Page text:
The Coach’s Line Between Silly & Serious

When your hand can be a prop--you're gooood...

Has anyone heard of the Great Zucchini?  He’s a D.C.-area legend.  A proverbial “guy’s guy” who happens to be the most in-demand children’s birthday party entertainment in the national capital region.  I read a great article on him a couple of years back in the Washington Post Magazine.  The secret to his success?  Simple.  Kids love it when the grown-ups are the butt of the joke.

From my experience, you tend to lose kids when they become the clowns.  The “class clown” tends to distract the rest of the group, and that boy or girl is so impressed with their own hilarity, what you are trying to teach them is going in-and-out of the proverbial ears.

But the site of a grown-up doing something silly is, to my mind, magic to children—especially kids in the 3-6 year-old set.  Rather than distracting, children find it absolutely engrossing.  “Do it again! Do it AGAIN!”  they yell as they watch you be a goof. 

And that’s where the silly works SO well for coaching.  To get kids’ muscle memory working for anything from running the bases to the complexities of a baseball swing, they need repetition.  Now, a select few kids will from an early age be able to focus on simple skill building and love it.  But most parents can tell you that their kids need to be really engaged to do something over and over again.  That’s where the good Mr. Zucchini’s advice comes in so handy.  Here are a few examples of what I have done as a coach with my t-ball and Blastball kids (4-6 years-old) that’s worked pretty well:

I'm no Zucchini, I need propsTickle Monster on the Bases:  Getting the kids to learn to run the right direction around the bases was a bit more of a task than I had first expected.  And running is just so, boring.  Well, one little orange hand-puppet changed all that around.  I found tickle-monster when Gus was just a baby, this fuzzy puppet with big white eyes and five finger-sized tentacles.  Learning to run with elbows flying high?  Tickle Monster would chase behind them making “nummy” noises, eager to tickle the player who forgets her/his elbows.  Going the right direction?  Well, Tickle Monster was there to get giggles from any runner straying from the right path.  Base running practice went from a chore to the kids going “AAAWWWW!” when I told them it was time to do something else.

Do the Twist:  Hitting is complicated.  Your body has to do SO many different things in relative unison—all in a fraction of a second.  While it was helpful to break the swing down into different parts (stepping forward, “pulling the bow” to get the bat back, and throwing your hands at the ball to level the swing), the hardest part is getting kids to understand how to open their hips and use their body to get in the right hitting position.  So what simple thing can get a kid thinking about her/his hips?  Why a little dance called The Twist.  What the kids really seemed to love was not that it was a dance, but CoachN twisting like a maniac with them.  While some of the kids still like to do about 30 seconds of twisting before each swing, by making it fun, we’ve now added the hips to the swing of a dozen 6-year-olds, and that’s a big hurdle overcome early.

Do the Crab:  How do you get a kid to understand that they need to keep their glove to the ground and move laterally at a ball?  I mean, it’s really not a natural thing to do—at least not for humans.  But for crabs, that lateral move is easy, and CoachCrab is a perfect teacher.  Doing a crab race with the kids, seeing if they can keep up with CoachCrab keeps them wanting to move and groove in that very silly, but very necessary defensive position.  I haven’t tried a crab hat, but I’m thinking that would be a perfect addition.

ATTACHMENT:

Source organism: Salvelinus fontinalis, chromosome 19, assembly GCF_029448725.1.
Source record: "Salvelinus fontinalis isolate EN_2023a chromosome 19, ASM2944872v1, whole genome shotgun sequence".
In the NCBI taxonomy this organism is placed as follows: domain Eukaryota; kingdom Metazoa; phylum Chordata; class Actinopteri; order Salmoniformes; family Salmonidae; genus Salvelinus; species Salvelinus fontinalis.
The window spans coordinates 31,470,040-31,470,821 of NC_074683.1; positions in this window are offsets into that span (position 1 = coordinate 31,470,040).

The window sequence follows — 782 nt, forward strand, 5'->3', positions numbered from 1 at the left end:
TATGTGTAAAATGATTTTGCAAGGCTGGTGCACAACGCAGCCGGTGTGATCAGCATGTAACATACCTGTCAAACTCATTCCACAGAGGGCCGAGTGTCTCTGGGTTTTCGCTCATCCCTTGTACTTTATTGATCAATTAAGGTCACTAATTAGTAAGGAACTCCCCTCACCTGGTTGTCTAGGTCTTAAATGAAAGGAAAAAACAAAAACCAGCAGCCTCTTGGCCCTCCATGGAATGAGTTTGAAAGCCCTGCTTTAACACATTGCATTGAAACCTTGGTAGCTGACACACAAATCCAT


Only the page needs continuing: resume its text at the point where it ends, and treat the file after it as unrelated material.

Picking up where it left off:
Lose the Game:  Whether it’s a crab race, tickle monster, or twist ‘till you drop, kids love to beat grown-ups.  So remember if you’re setting up games like that—let the kids win—it bolsters their confidence and makes them want to do it again.

Serious and silly can coexist--even on the same play. Courtesy TJ Arrowsmith

As the kids get older, and the game gets a little more serious, it may be time to put away childish things a bit, but that doesn’t mean the Krazy Koach becomes Mr. Serious Pants.  One of the key uses of the silly technique I’ve found effective with older kids is when they’re playing around and you have to discipline them (I’ll talk a little more about that in my next post).  I’ve found that when they’re joshing around and losing focus, I need to get on that a bit and get them back in order.  That usually creates a bit of tension.  To break it, I find an effective thing to do is to mimic their actions in a playful way.

A good recent example was when one of my kids on the 8-year-old team started a cap-slapping fight with teammates during an inning.  I wanted them to focus, so I told them to stop and get their heads into the game.  They started to tense up, knowing they were “in trouble.”  So I said, “and if you all have your hats down, then I can’t do this.”  I then went straight down the bench and slapped all their caps down around their eyes.  They yelled and giggled, and I was able to say, “now let’s get back in the game” and they were able to do so and stay loose.  As we Grays say, “F&F”—Fun and Focus.

Next, a bit more on the focus part.

3 Responses to “The Coach’s Line Between Silly & Serious”

  1. Susannah Says:

    I think we’ll have to move to DC when the kids are ready to start playing ball…

  2. mrnathanson Says:

    If that’s what it takes to get y’all to come back, consider them coached! 🙂

  3. Becoming a Ballplayer | Stop Hitting Your Brother Says:

    […] the kids graduate from tickle monster base races and Ninja Hitting, a coach’s job evolves as well.  At first, we just want the kids to love the […]

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